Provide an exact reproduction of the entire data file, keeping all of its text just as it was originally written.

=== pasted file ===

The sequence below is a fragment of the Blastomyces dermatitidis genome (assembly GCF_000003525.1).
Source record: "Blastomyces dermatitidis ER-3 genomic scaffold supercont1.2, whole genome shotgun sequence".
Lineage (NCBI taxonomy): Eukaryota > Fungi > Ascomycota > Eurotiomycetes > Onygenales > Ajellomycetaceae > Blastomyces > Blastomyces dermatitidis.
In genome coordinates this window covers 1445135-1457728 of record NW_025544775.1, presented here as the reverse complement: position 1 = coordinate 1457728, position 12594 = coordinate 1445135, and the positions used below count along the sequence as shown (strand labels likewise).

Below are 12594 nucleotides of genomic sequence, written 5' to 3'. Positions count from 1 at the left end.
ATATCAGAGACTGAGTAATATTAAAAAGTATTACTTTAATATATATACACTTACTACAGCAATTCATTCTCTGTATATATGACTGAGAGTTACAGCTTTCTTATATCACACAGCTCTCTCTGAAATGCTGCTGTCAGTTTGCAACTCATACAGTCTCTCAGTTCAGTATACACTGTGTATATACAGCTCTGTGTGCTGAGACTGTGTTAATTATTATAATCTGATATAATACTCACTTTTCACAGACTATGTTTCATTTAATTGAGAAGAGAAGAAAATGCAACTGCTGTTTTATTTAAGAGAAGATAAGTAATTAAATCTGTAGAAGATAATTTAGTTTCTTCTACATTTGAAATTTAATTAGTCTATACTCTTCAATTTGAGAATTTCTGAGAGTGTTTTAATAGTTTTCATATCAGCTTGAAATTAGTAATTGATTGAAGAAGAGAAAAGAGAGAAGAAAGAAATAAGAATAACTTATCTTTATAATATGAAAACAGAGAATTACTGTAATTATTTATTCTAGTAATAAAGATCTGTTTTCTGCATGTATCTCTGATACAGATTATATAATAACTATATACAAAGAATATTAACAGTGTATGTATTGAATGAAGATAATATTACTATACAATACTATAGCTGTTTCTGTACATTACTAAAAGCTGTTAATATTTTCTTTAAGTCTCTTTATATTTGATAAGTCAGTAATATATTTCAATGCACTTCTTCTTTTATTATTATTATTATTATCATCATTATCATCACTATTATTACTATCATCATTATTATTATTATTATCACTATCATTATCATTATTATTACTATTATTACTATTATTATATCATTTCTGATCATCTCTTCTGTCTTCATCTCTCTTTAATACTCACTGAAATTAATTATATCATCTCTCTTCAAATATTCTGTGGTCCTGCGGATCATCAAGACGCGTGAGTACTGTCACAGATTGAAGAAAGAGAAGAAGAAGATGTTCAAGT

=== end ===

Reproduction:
The sequence below is a fragment of the Blastomyces dermatitidis genome (assembly GCF_000003525.1).
Source record: "Blastomyces dermatitidis ER-3 genomic scaffold supercont1.2, whole genome shotgun sequence".
Lineage (NCBI taxonomy): Eukaryota > Fungi > Ascomycota > Eurotiomycetes > Onygenales > Ajellomycetaceae > Blastomyces > Blastomyces dermatitidis.
In genome coordinates this window covers 1445135-1457728 of record NW_025544775.1, presented here as the reverse complement: position 1 = coordinate 1457728, position 12594 = coordinate 1445135, and the positions used below count along the sequence as shown (strand labels likewise).

Below are 12594 nucleotides of genomic sequence, written 5' to 3'. Positions count from 1 at the left end.
ATATCAGAGACTGAGTAATATTAAAAAGTATTACTTTAATATATATACACTTACTACAGCAATTCATTCTCTGTATATATGACTGAGAGTTACAGCTTTCTTATATCACACAGCTCTCTCTGAAATGCTGCTGTCAGTTTGCAACTCATACAGTCTCTCAGTTCAGTATACACTGTGTATATACAGCTCTGTGTGCTGAGACTGTGTTAATTATTATAATCTGATATAATACTCACTTTTCACAGACTATGTTTCATTTAATTGAGAAGAGAAGAAAATGCAACTGCTGTTTTATTTAAGAGAAGATAAGTAATTAAATCTGTAGAAGATAATTTAGTTTCTTCTACATTTGAAATTTAATTAGTCTATACTCTTCAATTTGAGAATTTCTGAGAGTGTTTTAATAGTTTTCATATCAGCTTGAAATTAGTAATTGATTGAAGAAGAGAAAAGAGAGAAGAAAGAAATAAGAATAACTTATCTTTATAATATGAAAACAGAGAATTACTGTAATTATTTATTCTAGTAATAAAGATCTGTTTTCTGCATGTATCTCTGATACAGATTATATAATAACTATATACAAAGAATATTAACAGTGTATGTATTGAATGAAGATAATATTACTATACAATACTATAGCTGTTTCTGTACATTACTAAAAGCTGTTAATATTTTCTTTAAGTCTCTTTATATTTGATAAGTCAGTAATATATTTCAATGCACTTCTTCTTTTATTATTATTATTATTATCATCATTATCATCACTATTATTACTATCATCATTATTATTATTATTATCACTATCATTATCATTATTATTACTATTATTACTATTATTATATCATTTCTGATCATCTCTTCTGTCTTCATCTCTCTTTAATACTCACTGAAATTAATTATATCATCTCTCTTCAAATATTCTGTGGTCCTGCGGATCATCAAGACGCGTGAGTACTGTCACAGATTGAAGAAAGAGAAGAAGAAGATGTTCAAGT